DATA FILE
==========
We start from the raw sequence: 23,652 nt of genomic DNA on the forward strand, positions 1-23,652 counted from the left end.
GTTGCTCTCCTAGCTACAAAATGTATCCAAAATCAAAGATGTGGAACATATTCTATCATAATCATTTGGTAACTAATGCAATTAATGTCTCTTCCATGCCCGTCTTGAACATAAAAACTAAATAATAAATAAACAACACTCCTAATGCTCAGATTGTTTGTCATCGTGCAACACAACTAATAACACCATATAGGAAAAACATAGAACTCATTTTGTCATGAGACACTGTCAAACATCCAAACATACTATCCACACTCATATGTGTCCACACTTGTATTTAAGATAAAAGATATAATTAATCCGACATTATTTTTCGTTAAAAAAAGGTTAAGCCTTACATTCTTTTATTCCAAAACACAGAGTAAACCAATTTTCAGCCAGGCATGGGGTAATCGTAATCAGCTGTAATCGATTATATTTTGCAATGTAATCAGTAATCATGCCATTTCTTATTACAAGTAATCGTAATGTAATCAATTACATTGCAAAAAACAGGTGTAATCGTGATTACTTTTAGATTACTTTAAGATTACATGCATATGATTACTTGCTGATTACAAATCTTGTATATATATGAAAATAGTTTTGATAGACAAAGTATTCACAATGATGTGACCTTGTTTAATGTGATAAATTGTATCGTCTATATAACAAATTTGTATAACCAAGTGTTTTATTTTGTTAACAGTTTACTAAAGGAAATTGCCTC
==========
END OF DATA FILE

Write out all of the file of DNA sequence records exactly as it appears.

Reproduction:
We start from the raw sequence: 23,652 nt of genomic DNA on the forward strand, positions 1-23,652 counted from the left end.
GTTGCTCTCCTAGCTACAAAATGTATCCAAAATCAAAGATGTGGAACATATTCTATCATAATCATTTGGTAACTAATGCAATTAATGTCTCTTCCATGCCCGTCTTGAACATAAAAACTAAATAATAAATAAACAACACTCCTAATGCTCAGATTGTTTGTCATCGTGCAACACAACTAATAACACCATATAGGAAAAACATAGAACTCATTTTGTCATGAGACACTGTCAAACATCCAAACATACTATCCACACTCATATGTGTCCACACTTGTATTTAAGATAAAAGATATAATTAATCCGACATTATTTTTCGTTAAAAAAAGGTTAAGCCTTACATTCTTTTATTCCAAAACACAGAGTAAACCAATTTTCAGCCAGGCATGGGGTAATCGTAATCAGCTGTAATCGATTATATTTTGCAATGTAATCAGTAATCATGCCATTTCTTATTACAAGTAATCGTAATGTAATCAATTACATTGCAAAAAACAGGTGTAATCGTGATTACTTTTAGATTACTTTAAGATTACATGCATATGATTACTTGCTGATTACAAATCTTGTATATATATGAAAATAGTTTTGATAGACAAAGTATTCACAATGATGTGACCTTGTTTAATGTGATAAATTGTATCGTCTATATAACAAATTTGTATAACCAAGTGTTTTATTTTGTTAACAGTTTACTAAAGGAAATTGCCTC